U.S. quarantines 'chilling' Ebola fight in West Africa: MSF

By Jonathan Allen
A Doctors Without Borders health worker takes off his protective gear under the surveillance of a colleague at a treatment facility for Ebola victims in Monrovia September 29, 2014. REUTERS/James Giahyue

By Jonathan Allen

NEW YORK (Reuters) - Mandatory quarantines ordered by some U.S. states on doctors and nurses returning from West Africa's Ebola outbreak are creating a "chilling effect" on Doctors Without Borders operations there, the humanitarian group said on Thursday.

In response to questions from Reuters, the group said it is discussing whether to shorten some assignments as a result of restrictions imposed by some states since one of its American doctors, Craig Spencer, was hospitalized in New York City last week with the virus.

"There is rising anxiety and confusion among MSF staff members in the field over what they may face when they return home upon completion of their assignments in West Africa," Sophie Delaunay, executive director of Doctors Without Borders, said in a statement emailed to Reuters. Doctors Without Borders is also known by its French name, Médecins Sans Frontières, or MSF.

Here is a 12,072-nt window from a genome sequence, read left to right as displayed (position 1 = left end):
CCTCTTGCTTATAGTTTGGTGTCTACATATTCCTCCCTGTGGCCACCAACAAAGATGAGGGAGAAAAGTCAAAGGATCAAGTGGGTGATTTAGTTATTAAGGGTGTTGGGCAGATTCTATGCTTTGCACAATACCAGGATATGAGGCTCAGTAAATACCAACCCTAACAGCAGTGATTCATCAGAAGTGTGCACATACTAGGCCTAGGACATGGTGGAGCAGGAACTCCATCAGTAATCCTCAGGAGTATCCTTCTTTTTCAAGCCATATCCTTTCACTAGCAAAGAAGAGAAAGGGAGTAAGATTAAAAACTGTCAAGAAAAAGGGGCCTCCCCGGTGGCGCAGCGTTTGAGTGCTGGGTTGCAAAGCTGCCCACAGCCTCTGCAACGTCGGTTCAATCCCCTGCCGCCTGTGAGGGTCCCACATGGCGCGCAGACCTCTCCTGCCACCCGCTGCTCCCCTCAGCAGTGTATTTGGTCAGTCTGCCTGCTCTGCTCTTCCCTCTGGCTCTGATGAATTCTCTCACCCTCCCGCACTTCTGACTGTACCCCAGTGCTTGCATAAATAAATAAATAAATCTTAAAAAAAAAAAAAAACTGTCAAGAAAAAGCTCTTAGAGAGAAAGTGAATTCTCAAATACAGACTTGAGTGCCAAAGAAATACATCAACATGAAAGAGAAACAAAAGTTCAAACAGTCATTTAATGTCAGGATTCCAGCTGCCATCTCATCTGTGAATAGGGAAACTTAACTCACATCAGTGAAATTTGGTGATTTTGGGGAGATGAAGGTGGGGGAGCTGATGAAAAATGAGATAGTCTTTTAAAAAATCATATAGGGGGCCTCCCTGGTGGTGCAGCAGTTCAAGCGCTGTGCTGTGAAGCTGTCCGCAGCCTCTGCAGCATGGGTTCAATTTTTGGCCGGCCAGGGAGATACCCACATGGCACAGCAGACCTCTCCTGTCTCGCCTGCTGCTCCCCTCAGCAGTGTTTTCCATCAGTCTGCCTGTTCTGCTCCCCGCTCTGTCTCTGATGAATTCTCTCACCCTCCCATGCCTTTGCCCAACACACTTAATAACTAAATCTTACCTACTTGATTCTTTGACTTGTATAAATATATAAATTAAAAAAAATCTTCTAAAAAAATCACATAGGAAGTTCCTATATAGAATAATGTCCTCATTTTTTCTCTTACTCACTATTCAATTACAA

Some MSF workers are delaying their return home after their assignments and staying in Europe for 21 days, Ebola's maximum incubation period, "in order to avoid facing rising stigmatization at home and possible quarantine," Delaunay said in her statement.

"Some people are being discouraged by their families from returning to the field," she said.

The governors of New York and New Jersey announced strict new screening rules at airports last Friday, including mandatory 21-day quarantines for any healthcare worker who had been treating Ebola patients in West Africa.

Only one person is known to have been quarantined as a result of the new rules, nurse Kaci Hickox, who was confined to a tent against her will for several days after arriving at Newark Liberty International Airport in New Jersey last Friday. Hickox, 33, was returning from Sierra Leone, where she had cared for Ebola patients as an MSF healthcare worker.

Hickox, who tested negative for Ebola and says she is completely healthy, has strongly criticized the quarantine policy in New Jersey and then in her home state of Maine, where she was taken to finish her 21-day quarantine at home.

She went for a bike ride on Thursday, putting her on a collision course with Maine Governor Paul LePage, whose office said he would exercise his legal authority to keep her quarantined.

(Reporting by Jonathan Allen; Editing by Jonathan Oatis)